An executive order signed by California’s governor directs the ports of Los Angeles and Long Beach to look for state-owned properties that can be used for temporary storage, as marine terminals largely ignore the call from the ports and President Joe Biden to move toward around-the-clock operations.
“While goods movement and supply chain management challenges are largely within the purview of the federal government and industry, the state can take action to reduce the congestion in California's ports to ensure people in California and across the country and world can access goods and supplies,” the order states. Gov. Gavin Newsom signed the order Wednesday.
The executive order also seeks to identify additional truck routes that would be exempt from the state’s gross vehicle weight limits. It's not clear how much that would help, given truckers have been frustrated with chassis scarcity and what they say are restrictive appointment requirements and poor service from terminals, rather than weight restrictions.
Along with the short-term measures, Newsom said the state’s finance department will look to identify items for California’s next budget to address funding for port infrastructure, clean truck efforts, and workforce training.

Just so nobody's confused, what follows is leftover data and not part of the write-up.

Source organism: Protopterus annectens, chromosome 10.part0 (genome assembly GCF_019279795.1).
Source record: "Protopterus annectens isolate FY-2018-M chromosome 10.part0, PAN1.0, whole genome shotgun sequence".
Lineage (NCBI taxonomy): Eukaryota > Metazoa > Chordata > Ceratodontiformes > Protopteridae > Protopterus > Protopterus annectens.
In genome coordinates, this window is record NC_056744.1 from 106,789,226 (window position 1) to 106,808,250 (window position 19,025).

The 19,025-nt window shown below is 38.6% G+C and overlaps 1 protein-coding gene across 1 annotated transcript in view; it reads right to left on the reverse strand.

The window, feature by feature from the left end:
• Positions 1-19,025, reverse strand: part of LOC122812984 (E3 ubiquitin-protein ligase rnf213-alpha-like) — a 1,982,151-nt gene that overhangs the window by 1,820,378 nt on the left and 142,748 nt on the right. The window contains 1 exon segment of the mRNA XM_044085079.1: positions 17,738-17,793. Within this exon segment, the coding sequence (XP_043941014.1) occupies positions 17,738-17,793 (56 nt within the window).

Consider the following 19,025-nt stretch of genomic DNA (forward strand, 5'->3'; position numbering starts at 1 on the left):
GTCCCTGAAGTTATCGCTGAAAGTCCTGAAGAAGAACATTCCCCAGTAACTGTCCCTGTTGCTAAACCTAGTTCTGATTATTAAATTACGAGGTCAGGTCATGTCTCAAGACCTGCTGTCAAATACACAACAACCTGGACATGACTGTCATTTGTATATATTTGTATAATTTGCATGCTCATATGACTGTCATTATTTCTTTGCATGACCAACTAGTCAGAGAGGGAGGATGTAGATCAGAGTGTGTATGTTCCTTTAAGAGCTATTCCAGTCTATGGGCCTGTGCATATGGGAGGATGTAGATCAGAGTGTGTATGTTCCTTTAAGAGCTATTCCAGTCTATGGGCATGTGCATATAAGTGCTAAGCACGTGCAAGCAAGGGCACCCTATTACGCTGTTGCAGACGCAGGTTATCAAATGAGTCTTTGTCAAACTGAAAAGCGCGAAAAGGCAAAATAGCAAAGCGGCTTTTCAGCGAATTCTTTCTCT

The executive order came a day after Port of Los Angeles Executive Director Gene Seroka sent a letter to Biden asking that a long-term, local upgrade be included in the $17 billion set aside for port spending in the Infrastructure Investment and Jobs Act.
Specifically, Los Angeles wants to develop better access to 80 acres of nearby Terminal Island that would serve as overflow storage for containers. The $50 million project would add grade separation to allow access over rail tracks surrounding the site.
The executive order reflects growing momentum for moving containers off congested marine terminals to nearby sites, with the nation’s top port leaders urging Biden to do just that and tap national defense funding if needed.
While there may be an easing of trans-Pacific ocean pressures, key port metrics suggest cargo flow is only getting worse. There were 71 container ships at anchor and awaiting berth as of Wednesday, according to the Marine Exchange of Southern California. Container dwell times at marine terminals in Los Angeles-Long Beach reached a new high in September, at 5.94 days, roughly twice what terminal operators say they should be.
Source: Journal of Commerce